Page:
The problem? Even if we were to grant McSwain’s very odd understanding of this verse, John 14:6 is only one of many, many verses that makes this claim. Let’s just touch on a few:
“Salvation is found in no one else, for there is no other name under heaven given to men by which we must be saved.” (Acts 4:12)
Someone asked him, "Lord, are only a few people going to be saved?” He said to them, “Make every effort to enter through the narrow door, because many, I tell you, will try to enter and will not be able to.” (Luke 13:23–24)
“I am the gate; whoever enters through me will be saved. He will come in and go out, and find pasture.” (John 10:9)
Jesus sounds far too exclusive for our culture. But the people who put Him on the cross thought the same thing.
4. The Rapture of Jesus is Imminent.
Whatever your take on the rapture, McSwain has no time for such foolishness. You should just “[b]urn up your charts [about when and how it will happen] and go live like Christ.” The irony here, of course, is that he doesn’t even believe that we have an accurate Bible that tells us how Jesus actually lived. So, doing so would be impossible if we followed his advice.
But, more importantly, the imminent (could happen at any time) return of Christ is exactly what should compel us to live like Jesus. Paul and Peter both urged believers to live holy lives dedicated to sharing the gospel because Jesus could come back at any time.
5. Homosexuality is a Chosen Lifestyle and a Sin against God.
McSwain sets up something of a fake argument here so that he can destroy it. Most Christians believe that all of us are fallen and bent toward sin (Romans 3:23). We didn’t choose our fallen nature or what our weaknesses are, but it’s at the core of our humanity. So, what we can choose is if we embrace our fallen nature with its associated sins or embrace new life in Christ, thus moving toward holiness and away from sins such as homosexuality (Romans 12:1).
But since he’s already tossed out the Bible, we shouldn’t really be surprised that McSwain appeals to the “moral, spiritual, and religious environment” as the reason that “changes are coming.” We, he says, should change, too. In fact, he claims, if only the older generation would get out of the way, then things would be much better.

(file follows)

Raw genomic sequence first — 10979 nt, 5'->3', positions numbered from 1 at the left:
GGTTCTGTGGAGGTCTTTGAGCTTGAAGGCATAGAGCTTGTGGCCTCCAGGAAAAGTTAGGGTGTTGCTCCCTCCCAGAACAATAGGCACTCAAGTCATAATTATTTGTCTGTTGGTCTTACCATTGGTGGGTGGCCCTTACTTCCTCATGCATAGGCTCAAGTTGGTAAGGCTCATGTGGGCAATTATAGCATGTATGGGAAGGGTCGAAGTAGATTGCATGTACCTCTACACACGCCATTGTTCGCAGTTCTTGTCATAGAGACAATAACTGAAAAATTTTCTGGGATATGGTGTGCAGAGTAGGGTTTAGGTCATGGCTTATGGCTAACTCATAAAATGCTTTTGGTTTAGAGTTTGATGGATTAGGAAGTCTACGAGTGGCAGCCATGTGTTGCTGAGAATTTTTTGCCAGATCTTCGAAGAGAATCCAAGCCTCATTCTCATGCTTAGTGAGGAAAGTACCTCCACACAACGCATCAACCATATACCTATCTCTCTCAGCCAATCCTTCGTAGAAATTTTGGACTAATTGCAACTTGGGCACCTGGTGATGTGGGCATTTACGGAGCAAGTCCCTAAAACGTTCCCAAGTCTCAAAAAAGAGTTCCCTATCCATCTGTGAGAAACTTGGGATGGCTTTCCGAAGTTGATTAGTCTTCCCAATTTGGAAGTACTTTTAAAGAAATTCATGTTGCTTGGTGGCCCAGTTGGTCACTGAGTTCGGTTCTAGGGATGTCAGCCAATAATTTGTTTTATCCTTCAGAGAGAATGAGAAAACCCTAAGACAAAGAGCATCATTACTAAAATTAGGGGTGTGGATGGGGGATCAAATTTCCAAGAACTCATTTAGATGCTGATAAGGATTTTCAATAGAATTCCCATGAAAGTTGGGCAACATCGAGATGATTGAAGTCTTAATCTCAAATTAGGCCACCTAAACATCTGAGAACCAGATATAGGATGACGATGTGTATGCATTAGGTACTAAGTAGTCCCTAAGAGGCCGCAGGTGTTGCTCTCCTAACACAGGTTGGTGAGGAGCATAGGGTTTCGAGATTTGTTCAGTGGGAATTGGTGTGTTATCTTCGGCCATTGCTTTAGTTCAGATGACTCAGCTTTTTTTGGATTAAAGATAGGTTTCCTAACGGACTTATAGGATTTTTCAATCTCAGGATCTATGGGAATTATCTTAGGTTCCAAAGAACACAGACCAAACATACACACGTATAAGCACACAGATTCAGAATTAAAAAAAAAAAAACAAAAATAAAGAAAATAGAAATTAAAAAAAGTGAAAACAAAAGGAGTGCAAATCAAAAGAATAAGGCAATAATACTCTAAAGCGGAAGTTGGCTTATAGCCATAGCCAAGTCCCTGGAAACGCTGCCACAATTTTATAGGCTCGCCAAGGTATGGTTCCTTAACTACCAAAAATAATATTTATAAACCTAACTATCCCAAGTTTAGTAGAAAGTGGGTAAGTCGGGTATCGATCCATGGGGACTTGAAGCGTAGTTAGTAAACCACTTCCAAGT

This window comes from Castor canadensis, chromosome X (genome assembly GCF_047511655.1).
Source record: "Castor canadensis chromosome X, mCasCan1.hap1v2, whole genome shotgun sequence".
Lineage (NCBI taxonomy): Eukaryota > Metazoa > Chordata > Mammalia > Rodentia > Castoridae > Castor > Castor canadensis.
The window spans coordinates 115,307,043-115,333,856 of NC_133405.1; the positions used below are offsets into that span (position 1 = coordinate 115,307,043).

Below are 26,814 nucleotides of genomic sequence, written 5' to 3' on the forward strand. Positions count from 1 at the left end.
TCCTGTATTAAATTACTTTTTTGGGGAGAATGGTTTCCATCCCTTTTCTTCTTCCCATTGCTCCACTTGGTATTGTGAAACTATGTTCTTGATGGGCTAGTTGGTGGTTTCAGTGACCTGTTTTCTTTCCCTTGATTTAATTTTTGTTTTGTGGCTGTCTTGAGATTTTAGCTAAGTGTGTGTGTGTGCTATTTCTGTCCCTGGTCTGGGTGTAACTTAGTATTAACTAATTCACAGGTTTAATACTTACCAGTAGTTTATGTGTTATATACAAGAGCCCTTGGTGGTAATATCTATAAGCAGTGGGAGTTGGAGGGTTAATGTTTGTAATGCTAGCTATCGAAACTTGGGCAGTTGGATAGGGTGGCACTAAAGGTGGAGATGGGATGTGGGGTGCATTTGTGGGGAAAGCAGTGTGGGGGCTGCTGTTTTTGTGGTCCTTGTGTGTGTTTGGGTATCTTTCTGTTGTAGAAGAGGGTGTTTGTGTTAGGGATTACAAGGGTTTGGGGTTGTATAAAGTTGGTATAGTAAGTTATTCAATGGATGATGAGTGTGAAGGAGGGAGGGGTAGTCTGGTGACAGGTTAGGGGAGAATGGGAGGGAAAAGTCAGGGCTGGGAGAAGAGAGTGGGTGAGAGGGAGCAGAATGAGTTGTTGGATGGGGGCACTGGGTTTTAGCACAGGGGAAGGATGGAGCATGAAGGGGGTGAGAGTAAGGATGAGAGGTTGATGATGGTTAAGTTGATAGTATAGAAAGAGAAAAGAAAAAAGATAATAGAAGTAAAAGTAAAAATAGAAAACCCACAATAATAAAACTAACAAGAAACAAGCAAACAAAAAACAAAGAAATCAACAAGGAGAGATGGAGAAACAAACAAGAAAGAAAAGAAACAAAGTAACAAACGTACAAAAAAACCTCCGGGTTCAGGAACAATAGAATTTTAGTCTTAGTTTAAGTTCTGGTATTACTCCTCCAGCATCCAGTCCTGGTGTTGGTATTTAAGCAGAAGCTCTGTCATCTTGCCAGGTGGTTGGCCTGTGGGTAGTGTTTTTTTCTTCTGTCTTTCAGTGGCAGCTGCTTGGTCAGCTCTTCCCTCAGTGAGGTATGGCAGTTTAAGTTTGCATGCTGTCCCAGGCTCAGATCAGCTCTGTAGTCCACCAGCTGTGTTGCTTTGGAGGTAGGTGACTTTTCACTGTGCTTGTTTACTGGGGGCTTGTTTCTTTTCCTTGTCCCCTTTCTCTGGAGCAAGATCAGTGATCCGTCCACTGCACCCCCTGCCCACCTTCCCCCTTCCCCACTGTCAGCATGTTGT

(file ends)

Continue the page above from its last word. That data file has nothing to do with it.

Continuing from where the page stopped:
In Judges, we see exactly what happens when the older, God-honoring generation “gets out of the way”:
“In those days Israel had no king; all the people did whatever seemed right in their own eyes.” (Judges 17:6)
That didn’t turn out so well.
6. The Earth is Less then 10,000 Years Old.
Actually, McSwain doesn’t so much care if you believe this; he just wants you to “stop insisting that those myths be taught in our public school” or insisting that the founders of America held this view. But the truth is that even the largest young earth creationist organization in the world has specifically said many times that they don’t want to force schools to teach this.
Not every Evangelical holds to a young earth, of course. But those of us who do aren’t the buffoons that McSwain makes us out to be. Sadly, he says this right before claiming that Christians should be known for their love.
So, what’s the issue? Whatever McSwain is advocating us to believe, it isn’t Christianity. Following Jesus means building our lives on His Word, and doing that means trusting His Word. We lay down everything else, take up our crosses, and follow Him.